And he’s not wrong, no matter how wrong those actions might be. ABC News features an exchange between Donald Trump adviser Corey Lewandowski and Good Morning America host George Stephanopoulos on whether the president can fire special counsel Robert Mueller. The debate misses the most important point, though:

Stephanopoulos gets two points wrong here. First, Rod Rosenstein isn’t the “acting Attorney General,” and never was. Sally Yates and Dana Boente briefly served as acting AG until Sessions got confirmed. Rosenstein, who got confirmed after Sessions, has always been the deputy AG. Thanks to Sessions’ recusal, Robert Mueller reports to Rosenstein, but that doesn’t make Rosenstein an “acting” anything.

The second point Stephanopoulos gets wrong — at least arguably — is whether Trump can fire Mueller directly. The special counsel in this case did not get established in concert with Congress, as happened in Watergate, and in that arrangement the Attorney General had the only authority to terminate the independent prosecutor, as it was termed then. In this case, the Department of Justice established the special counsel office, and the president has the authority to order the DoJ to eliminate it. Trump has as much authority to do that as he does to fire Sessions and/or Rosenstein.

But that’s not the real question. The real question is why Trump doesn’t fire them himself rather than whine constantly about all three of them. Let’s not forget that Trump became a cultural icon in part for his public persona of a hyper-successful boss ready and willing to fire anyone but his own family members, a persona Trump leveraged into a successful run as a reality-TV star. Remember “You’re fired?” Good times, good times. Trump promised to “drain the swamp” in DC, but thus far he’s not even willing to drain his own administration. Why?

Maybe the White House realizes what a disaster it would be, especially regarding Mueller:

By a more than two-to-one margin, voters say it would be inappropriate for President Donald Trump to fire special counsel Robert Mueller over his probe into Russian interference in the 2016 presidential election, according to a new POLITICO/Morning Consult poll.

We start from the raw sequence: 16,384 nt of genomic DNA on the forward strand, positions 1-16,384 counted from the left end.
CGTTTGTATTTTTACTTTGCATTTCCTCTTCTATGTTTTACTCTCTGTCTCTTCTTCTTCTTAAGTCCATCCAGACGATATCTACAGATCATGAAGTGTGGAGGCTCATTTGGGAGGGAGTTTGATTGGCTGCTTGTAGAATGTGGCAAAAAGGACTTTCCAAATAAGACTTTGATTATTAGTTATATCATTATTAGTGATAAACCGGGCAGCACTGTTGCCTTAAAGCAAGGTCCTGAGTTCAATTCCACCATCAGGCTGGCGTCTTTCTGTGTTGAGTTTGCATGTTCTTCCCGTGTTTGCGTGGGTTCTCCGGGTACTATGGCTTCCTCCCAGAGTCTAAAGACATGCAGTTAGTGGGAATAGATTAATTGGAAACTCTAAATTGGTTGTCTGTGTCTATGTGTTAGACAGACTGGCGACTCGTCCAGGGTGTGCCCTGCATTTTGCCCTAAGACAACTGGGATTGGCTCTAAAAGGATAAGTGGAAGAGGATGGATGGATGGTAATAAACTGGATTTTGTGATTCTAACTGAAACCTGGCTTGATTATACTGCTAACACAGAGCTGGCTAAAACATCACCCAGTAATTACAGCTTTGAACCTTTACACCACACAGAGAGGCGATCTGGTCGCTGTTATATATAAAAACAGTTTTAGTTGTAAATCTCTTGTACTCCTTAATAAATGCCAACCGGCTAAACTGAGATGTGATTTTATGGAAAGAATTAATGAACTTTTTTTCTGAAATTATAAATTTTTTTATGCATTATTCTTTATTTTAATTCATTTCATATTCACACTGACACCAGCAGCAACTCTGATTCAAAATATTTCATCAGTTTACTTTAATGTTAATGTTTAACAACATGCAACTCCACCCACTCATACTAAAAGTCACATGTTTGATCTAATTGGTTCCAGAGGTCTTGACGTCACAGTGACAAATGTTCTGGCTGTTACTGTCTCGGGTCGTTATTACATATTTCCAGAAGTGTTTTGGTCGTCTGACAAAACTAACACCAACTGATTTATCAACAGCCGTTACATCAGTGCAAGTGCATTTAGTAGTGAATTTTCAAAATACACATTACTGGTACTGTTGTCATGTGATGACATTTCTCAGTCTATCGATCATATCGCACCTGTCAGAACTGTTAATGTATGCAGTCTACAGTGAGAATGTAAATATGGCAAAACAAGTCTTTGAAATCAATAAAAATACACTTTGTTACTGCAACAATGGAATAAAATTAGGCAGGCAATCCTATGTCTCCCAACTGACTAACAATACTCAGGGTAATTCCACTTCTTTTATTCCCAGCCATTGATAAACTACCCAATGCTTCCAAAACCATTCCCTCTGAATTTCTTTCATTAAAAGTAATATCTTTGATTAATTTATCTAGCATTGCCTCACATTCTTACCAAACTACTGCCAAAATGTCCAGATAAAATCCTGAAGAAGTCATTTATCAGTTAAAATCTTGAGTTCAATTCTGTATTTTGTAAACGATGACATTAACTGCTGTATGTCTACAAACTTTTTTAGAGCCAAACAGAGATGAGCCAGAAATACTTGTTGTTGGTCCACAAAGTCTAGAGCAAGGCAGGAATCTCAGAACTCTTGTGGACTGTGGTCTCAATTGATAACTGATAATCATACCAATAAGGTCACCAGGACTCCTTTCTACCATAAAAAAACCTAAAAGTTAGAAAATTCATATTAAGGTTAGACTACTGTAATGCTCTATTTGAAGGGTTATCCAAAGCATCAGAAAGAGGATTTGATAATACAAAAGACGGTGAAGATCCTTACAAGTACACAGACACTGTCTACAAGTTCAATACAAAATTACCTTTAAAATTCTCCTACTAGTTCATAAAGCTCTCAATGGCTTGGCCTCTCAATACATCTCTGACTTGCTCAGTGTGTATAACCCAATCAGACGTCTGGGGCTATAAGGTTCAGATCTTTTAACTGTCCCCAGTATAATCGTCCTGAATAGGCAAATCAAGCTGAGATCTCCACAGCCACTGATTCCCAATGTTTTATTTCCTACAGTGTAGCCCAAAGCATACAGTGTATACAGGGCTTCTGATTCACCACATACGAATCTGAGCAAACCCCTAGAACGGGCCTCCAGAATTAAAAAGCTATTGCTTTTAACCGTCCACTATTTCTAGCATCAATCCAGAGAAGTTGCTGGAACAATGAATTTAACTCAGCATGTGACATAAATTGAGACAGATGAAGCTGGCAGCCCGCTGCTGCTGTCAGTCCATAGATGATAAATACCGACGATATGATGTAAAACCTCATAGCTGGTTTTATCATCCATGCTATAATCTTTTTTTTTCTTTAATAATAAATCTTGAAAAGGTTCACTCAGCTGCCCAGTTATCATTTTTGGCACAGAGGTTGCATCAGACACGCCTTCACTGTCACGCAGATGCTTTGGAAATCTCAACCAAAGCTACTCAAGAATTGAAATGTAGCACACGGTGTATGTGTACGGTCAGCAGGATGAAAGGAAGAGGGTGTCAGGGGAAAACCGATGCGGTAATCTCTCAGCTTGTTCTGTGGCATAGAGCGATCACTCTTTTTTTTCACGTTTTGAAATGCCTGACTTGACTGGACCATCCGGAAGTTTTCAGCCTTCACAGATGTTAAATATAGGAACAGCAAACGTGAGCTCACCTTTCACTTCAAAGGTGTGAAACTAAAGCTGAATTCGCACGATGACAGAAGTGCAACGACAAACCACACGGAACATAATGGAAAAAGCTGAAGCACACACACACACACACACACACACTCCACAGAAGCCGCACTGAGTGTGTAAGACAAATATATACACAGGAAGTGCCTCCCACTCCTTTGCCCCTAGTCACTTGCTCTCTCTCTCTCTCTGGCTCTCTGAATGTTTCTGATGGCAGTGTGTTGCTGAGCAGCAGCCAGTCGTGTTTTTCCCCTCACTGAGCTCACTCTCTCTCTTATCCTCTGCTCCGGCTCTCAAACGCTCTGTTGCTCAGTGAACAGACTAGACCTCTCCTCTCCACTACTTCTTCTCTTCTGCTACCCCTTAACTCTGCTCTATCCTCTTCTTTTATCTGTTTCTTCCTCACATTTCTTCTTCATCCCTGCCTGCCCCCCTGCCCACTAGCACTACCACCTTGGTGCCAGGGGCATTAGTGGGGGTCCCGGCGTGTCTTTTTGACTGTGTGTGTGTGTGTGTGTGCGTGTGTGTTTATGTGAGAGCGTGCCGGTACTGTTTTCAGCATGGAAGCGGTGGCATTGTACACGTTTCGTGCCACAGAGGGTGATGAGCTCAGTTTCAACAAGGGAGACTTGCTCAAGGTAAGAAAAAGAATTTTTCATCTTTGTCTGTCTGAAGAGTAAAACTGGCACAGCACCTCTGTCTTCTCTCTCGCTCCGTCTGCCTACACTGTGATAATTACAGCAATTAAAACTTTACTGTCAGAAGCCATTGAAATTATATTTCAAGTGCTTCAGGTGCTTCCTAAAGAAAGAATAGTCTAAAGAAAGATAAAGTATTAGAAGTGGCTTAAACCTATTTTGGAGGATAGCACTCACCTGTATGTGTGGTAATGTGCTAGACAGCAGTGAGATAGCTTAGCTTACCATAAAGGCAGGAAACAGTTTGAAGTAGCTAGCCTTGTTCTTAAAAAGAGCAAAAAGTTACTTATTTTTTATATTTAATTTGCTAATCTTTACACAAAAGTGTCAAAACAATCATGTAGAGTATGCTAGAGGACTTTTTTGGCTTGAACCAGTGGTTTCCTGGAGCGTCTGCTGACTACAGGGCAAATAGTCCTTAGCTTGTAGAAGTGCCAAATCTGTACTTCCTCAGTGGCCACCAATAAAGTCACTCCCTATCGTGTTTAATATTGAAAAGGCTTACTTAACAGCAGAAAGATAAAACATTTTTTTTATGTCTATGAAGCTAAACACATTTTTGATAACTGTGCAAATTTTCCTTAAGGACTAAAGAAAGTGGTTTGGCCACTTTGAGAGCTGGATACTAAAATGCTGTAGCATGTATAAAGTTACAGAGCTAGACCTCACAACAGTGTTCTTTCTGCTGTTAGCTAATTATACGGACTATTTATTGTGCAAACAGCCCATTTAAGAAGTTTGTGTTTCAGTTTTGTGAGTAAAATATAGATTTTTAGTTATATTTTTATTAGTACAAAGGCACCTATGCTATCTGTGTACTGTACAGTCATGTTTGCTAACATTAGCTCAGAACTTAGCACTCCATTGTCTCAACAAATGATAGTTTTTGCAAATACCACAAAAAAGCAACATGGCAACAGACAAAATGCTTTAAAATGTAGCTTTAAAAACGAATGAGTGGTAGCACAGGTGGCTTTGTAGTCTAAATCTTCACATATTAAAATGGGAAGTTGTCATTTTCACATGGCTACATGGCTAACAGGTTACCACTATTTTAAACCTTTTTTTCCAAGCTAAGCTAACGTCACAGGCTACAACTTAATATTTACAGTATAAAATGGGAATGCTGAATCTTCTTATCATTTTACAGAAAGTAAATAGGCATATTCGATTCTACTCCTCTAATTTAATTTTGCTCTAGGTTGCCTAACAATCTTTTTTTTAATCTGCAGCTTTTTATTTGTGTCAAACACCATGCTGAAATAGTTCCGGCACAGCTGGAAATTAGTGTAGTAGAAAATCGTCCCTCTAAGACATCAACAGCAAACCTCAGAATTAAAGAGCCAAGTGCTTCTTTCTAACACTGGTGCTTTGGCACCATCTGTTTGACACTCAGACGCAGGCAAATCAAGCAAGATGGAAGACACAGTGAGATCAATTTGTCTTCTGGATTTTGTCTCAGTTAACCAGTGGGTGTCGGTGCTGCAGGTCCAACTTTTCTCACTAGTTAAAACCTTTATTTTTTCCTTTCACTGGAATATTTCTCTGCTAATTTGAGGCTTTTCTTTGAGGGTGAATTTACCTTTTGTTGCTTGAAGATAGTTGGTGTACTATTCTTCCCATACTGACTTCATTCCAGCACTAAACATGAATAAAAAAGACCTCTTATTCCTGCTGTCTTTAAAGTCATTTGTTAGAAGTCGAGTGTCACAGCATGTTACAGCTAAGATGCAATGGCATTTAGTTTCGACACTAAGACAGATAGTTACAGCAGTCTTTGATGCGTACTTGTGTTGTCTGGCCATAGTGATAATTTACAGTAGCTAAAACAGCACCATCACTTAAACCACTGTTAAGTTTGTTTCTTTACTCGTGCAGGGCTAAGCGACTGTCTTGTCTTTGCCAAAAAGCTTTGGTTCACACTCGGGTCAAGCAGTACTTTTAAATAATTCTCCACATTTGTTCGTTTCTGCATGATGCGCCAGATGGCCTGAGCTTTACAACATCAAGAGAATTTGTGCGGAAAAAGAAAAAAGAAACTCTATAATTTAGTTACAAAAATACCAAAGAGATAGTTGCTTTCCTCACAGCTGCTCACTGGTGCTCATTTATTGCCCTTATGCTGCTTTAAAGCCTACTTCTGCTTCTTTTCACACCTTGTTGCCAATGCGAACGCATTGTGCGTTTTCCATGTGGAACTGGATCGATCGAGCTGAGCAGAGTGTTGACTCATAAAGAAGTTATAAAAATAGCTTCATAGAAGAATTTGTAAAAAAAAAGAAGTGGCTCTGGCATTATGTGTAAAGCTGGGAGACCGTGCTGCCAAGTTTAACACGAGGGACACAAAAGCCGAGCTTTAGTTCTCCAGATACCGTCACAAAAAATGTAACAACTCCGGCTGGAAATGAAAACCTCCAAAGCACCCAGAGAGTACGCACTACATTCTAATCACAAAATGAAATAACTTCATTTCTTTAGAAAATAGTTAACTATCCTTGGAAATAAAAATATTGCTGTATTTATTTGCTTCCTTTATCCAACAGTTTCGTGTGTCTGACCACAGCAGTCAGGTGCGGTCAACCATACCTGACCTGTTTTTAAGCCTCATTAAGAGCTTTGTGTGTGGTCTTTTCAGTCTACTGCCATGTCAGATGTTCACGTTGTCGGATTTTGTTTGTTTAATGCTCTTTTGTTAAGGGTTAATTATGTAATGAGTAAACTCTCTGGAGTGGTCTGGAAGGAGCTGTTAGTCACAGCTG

Nearly half of voters, 48 percent, say it would be wrong to remove Mueller, compared to only 22 percent who say it would be appropriate for the Trump administration to dismiss Mueller.

Even among Republicans, Trump only gets a plurality of 37/29 to consider firing Mueller an appropriate use of Trump’s power. Regardless of whether he could do it, it would be foolish and self-defeating to fire Mueller, especially if — as Trump insists — there’s nothing illegal to find in Mueller’s probe. If that’s the case, why not wait it out rather than continuing to press Sessions to quit in order to appoint a hatchet man to replace him? And without firing Mueller, what’s really the point of getting rid of Sessions? He’s the closest ally on policy that Trump has, and the Senate Republicans Trump has targeted politically would never let him get someone as hard-line again. Does Trump really think that Jeff Flake, Dean Heller, Susan Collins, and Lisa Murkowski would give him a free pass on a replacement AG after the last few weeks?

Instead, Trump will sit and fume, but do nothing about it. Sessions seems to have figured that out already. Interestingly, as of the time this post was written, Trump hadn’t attacked Sessions on Twitter. Maybe even he’s starting to figure it out.